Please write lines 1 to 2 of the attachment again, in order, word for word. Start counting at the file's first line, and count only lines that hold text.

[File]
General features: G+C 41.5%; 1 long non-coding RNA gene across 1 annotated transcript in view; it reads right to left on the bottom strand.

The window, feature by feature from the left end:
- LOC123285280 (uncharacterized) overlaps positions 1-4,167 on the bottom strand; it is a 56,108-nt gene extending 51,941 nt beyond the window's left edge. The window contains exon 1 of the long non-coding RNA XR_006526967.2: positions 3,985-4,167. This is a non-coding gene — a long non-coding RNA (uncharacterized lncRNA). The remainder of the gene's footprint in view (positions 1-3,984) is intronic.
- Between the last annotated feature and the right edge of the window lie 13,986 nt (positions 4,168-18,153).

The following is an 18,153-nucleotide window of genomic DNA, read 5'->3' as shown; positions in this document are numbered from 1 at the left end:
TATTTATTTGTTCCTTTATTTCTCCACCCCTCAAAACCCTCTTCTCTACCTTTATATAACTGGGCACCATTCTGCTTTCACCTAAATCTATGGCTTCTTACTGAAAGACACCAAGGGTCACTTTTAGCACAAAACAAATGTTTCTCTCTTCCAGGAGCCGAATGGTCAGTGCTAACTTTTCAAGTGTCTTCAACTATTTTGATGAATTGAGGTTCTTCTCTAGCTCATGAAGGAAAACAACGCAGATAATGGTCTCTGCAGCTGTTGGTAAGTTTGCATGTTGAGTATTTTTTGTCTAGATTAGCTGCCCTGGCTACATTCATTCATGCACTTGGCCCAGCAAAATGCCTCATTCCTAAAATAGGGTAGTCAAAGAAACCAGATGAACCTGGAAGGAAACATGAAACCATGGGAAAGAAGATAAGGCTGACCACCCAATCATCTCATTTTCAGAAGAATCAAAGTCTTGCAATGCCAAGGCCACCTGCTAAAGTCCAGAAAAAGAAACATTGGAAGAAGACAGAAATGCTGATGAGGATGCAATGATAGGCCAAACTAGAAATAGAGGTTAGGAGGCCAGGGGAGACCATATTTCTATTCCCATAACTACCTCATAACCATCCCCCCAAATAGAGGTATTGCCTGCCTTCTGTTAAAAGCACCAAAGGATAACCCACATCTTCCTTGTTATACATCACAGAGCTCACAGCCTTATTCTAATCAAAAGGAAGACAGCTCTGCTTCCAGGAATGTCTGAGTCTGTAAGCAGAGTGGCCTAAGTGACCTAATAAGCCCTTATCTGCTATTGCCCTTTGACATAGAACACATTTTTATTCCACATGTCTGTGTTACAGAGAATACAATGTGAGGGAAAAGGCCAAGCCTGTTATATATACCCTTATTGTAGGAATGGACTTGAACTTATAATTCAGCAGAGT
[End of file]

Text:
General features: G+C 41.5%; 1 long non-coding RNA gene across 1 annotated transcript in view; it reads right to left on the bottom strand.

The window, feature by feature from the left end: